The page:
One Bear angling for a new contract has made his way back to Halas Hall.
No, the star middle linebacker isn’t back in the building.
Kicker Robbie Gould has been participating in the voluntary offseason workout program this week after taking the first month off. Gould is entering the final season of his four-year contract that has been a bargain for the club. He was signed off the street in Week 5 of 2005 when Doug Brien’s back acted up. There was no signing bonus, no fancy language in the deal. And he was ecstatic to trade a construction helmet for a football helmet.
I remember Gould coming off the practice field the day he had his tryout. He was headed upstairs in Halas Hall, probably to sign his contract, and he was so nervous he wouldn’t even share his name with two reporters wondering who the new kicker in town was.
Now, Gould’s represented the Bears at the Pro Bowl once, and was an alternate last season. He’s the club’s all-time leader in field-goal accuracy. And he wants to be paid. By showing up with a little more than a month remaining in workouts, he shows some goodwill. No one has said so, but it could be a deal is coming in the near future. The Bears would take anything at this point to stem the tide of negative publicity they’ve had lately. From an upset linebacker to a linebacker headed to court, and from an arrested running back to a released safety, it’s been one hit after another.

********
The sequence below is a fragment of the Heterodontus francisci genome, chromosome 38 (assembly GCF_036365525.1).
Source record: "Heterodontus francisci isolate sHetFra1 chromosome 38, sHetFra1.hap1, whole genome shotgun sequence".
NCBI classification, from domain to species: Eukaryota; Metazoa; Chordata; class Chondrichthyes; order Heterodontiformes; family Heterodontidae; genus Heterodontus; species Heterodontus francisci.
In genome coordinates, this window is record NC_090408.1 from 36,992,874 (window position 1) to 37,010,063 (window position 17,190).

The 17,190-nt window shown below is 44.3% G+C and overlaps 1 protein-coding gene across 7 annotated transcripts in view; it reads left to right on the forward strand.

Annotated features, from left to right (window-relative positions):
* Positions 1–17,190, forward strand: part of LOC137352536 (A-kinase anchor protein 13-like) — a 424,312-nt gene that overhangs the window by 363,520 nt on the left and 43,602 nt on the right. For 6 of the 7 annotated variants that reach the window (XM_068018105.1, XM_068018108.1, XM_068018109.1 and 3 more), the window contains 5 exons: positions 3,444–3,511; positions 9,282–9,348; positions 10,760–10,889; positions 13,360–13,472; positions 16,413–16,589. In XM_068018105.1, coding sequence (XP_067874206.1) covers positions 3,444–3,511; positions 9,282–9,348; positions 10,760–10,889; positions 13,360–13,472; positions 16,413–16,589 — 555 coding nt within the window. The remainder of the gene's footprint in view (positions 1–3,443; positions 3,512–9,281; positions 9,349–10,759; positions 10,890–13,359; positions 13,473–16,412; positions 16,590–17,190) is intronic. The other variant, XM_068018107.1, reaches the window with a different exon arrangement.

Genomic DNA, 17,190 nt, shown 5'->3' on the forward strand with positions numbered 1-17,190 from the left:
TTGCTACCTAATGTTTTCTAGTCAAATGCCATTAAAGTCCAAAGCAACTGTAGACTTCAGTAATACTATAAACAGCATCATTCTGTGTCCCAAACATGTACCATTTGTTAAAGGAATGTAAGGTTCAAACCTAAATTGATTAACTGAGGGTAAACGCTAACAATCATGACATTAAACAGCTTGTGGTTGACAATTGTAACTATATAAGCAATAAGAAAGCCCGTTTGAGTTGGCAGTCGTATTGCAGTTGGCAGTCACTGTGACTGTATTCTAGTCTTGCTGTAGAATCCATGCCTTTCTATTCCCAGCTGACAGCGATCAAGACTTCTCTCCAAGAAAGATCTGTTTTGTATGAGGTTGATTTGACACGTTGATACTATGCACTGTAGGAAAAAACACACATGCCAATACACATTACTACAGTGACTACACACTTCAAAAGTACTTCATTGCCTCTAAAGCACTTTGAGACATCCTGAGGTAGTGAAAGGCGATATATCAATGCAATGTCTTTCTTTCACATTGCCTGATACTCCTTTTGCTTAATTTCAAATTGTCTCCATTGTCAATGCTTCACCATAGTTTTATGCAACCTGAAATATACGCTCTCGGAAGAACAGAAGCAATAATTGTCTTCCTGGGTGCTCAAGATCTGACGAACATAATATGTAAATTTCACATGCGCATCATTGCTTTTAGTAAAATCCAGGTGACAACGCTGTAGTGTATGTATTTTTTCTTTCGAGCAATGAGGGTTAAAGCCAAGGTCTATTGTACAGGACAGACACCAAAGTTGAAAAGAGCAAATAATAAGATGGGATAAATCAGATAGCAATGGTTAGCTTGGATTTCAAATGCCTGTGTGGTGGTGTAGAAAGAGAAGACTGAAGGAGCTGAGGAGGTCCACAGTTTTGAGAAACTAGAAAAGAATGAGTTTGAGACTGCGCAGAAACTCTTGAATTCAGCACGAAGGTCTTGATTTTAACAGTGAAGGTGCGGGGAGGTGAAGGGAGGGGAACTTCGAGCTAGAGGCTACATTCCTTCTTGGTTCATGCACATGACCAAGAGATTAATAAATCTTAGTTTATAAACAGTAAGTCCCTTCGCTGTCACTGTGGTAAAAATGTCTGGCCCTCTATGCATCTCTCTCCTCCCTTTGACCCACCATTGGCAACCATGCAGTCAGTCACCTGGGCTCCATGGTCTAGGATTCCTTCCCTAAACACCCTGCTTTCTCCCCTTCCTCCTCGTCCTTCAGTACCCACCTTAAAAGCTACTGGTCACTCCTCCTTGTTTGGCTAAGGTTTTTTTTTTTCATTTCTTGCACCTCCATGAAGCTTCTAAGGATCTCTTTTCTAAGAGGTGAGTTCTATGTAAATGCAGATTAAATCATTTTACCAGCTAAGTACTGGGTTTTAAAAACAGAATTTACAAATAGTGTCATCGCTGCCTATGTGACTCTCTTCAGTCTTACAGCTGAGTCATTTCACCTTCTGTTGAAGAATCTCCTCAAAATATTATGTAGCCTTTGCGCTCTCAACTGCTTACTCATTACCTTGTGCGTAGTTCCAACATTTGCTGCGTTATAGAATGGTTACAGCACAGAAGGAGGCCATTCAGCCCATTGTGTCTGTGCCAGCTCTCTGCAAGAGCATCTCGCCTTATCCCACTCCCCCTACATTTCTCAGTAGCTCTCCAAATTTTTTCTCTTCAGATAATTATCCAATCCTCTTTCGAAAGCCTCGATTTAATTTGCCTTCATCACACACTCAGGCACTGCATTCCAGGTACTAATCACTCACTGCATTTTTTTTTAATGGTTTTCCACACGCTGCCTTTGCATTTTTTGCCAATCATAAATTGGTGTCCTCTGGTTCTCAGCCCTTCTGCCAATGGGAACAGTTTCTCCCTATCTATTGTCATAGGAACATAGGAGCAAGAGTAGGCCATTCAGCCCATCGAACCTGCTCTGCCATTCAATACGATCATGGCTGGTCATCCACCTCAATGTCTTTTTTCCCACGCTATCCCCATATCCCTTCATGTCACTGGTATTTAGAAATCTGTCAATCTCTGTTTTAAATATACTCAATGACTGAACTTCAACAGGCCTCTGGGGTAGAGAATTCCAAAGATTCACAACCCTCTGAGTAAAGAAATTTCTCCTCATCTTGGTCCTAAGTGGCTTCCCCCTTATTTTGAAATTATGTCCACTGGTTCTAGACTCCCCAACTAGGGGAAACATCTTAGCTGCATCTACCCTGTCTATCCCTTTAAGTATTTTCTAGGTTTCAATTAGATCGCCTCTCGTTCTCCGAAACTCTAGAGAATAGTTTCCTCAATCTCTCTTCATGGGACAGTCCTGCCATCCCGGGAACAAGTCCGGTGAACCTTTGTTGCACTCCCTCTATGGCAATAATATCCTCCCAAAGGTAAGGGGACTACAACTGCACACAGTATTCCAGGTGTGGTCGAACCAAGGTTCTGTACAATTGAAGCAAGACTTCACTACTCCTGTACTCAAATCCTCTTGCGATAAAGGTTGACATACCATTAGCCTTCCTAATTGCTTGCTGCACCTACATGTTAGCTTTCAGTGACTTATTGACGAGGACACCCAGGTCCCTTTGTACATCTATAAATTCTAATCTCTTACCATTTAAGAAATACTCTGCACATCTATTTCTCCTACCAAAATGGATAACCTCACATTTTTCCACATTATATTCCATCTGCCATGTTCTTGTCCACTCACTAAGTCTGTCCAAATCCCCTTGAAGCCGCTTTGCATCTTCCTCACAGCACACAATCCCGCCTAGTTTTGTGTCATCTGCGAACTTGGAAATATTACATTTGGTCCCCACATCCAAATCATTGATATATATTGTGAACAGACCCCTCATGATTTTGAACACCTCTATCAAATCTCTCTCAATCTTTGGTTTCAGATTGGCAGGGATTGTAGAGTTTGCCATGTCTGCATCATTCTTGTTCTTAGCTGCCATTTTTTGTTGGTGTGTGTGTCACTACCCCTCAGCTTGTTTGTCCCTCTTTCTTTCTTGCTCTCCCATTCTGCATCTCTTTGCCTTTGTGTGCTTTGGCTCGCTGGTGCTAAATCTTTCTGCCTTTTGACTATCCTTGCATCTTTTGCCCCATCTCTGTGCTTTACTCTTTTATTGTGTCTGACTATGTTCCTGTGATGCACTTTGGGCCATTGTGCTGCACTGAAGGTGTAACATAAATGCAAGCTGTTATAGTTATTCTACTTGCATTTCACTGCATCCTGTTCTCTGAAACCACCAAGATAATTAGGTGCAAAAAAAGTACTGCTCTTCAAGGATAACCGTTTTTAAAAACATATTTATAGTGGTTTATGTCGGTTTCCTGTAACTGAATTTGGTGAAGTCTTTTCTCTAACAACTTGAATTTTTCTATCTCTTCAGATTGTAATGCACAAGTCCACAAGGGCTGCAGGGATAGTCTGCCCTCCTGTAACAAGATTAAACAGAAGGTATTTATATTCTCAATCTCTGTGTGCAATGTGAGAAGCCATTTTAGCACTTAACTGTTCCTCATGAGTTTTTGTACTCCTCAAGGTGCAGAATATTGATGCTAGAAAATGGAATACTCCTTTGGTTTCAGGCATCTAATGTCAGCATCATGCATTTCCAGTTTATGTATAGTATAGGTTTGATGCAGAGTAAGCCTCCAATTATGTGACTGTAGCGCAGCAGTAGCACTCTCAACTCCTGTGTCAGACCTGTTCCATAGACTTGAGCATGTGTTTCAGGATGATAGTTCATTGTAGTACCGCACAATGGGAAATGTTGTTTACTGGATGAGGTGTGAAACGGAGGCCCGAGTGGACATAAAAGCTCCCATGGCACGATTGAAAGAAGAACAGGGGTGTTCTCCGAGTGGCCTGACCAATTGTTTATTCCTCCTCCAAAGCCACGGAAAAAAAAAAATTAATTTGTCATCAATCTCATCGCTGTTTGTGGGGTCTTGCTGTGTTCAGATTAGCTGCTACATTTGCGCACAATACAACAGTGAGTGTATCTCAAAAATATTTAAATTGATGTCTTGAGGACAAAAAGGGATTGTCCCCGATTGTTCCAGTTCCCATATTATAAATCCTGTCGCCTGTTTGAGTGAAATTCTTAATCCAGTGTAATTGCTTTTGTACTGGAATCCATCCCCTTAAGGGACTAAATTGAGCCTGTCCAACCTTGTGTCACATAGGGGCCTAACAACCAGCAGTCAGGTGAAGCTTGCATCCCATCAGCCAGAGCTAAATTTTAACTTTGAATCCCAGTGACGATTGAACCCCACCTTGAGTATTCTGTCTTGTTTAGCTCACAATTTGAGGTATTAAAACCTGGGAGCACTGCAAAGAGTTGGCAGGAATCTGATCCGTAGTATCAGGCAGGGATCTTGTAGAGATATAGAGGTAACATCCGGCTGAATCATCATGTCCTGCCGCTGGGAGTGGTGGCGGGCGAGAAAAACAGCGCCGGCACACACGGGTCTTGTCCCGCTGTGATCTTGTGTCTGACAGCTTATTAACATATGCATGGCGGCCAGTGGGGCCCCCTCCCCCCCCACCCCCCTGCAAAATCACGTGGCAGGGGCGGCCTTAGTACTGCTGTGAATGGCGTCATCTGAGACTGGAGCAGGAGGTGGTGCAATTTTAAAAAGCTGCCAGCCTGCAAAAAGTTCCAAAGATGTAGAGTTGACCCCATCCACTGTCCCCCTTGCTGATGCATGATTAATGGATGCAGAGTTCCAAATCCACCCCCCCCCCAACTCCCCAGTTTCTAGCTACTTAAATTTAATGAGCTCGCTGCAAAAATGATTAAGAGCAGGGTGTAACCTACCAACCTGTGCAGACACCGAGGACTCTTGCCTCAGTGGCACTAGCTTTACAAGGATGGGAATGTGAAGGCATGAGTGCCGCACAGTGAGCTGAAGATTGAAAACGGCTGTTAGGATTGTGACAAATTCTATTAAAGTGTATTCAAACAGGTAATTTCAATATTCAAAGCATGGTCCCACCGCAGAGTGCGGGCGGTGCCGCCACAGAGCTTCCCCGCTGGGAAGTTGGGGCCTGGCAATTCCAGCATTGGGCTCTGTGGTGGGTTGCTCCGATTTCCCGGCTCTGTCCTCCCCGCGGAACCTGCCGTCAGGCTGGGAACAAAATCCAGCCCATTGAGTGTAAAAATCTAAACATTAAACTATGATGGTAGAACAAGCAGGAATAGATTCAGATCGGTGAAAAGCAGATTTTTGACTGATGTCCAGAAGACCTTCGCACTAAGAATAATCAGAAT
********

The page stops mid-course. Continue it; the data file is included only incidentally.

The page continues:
The Bears have been in talks with Gould’s agent Brian Mackler since last season. He’s got big ambitions, and you can’t blame him. The Bears believe in getting a break when they give a player a contract early, even if it’s just one year premature. The club can dangle the franchise tag over Gould’s head in negotiations. But until defensive tackle Tommie Harris comes to agreement, who do you think would receive the more prohibitive franchise tag come next February? There’s no doubt it would be Harris. But general manager Jerry Angelo could still slap the transition tag on Gould.
What’s the price range? Josh Brown received the largest contract given to a kicker this spring when the Rams signed him to a $14.2 million, five-year deal with a $4 million signing bonus to come over from division rival Seattle in free agency. Adam Vinatieri picked up $3.5 million to sign with Indianapolis in a $12 million, five-year contract. Buffalo gave Rian Lindell $2.75 million up front on a $9 million, five-year deal. There’s a range to consider.
Stay tuned to see if something shakes out.